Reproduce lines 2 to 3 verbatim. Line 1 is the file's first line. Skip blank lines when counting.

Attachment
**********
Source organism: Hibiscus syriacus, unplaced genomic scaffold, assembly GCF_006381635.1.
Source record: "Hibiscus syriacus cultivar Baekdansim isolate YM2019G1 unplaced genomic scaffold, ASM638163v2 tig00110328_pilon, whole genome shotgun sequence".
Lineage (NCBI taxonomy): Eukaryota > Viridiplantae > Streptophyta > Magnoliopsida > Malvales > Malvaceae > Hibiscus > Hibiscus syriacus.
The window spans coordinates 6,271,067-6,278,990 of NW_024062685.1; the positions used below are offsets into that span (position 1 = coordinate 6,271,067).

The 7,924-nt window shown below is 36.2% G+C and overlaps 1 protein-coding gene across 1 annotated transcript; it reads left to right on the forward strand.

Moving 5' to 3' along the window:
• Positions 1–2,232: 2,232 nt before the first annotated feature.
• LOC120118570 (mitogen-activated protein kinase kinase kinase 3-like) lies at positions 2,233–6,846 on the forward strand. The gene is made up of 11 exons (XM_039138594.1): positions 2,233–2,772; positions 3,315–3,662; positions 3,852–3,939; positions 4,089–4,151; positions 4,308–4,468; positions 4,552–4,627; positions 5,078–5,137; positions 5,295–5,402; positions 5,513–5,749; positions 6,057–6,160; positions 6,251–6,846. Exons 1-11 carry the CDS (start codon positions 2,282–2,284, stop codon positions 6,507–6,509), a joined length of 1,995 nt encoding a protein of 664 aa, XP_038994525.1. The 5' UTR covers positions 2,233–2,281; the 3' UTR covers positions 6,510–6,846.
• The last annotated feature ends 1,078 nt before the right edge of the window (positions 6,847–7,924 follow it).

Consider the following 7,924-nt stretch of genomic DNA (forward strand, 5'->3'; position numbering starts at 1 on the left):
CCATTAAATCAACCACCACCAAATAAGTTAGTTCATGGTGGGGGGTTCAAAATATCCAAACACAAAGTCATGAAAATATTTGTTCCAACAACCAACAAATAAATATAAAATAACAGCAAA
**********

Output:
Source record: "Hibiscus syriacus cultivar Baekdansim isolate YM2019G1 unplaced genomic scaffold, ASM638163v2 tig00110328_pilon, whole genome shotgun sequence".
Lineage (NCBI taxonomy): Eukaryota > Viridiplantae > Streptophyta > Magnoliopsida > Malvales > Malvaceae > Hibiscus > Hibiscus syriacus.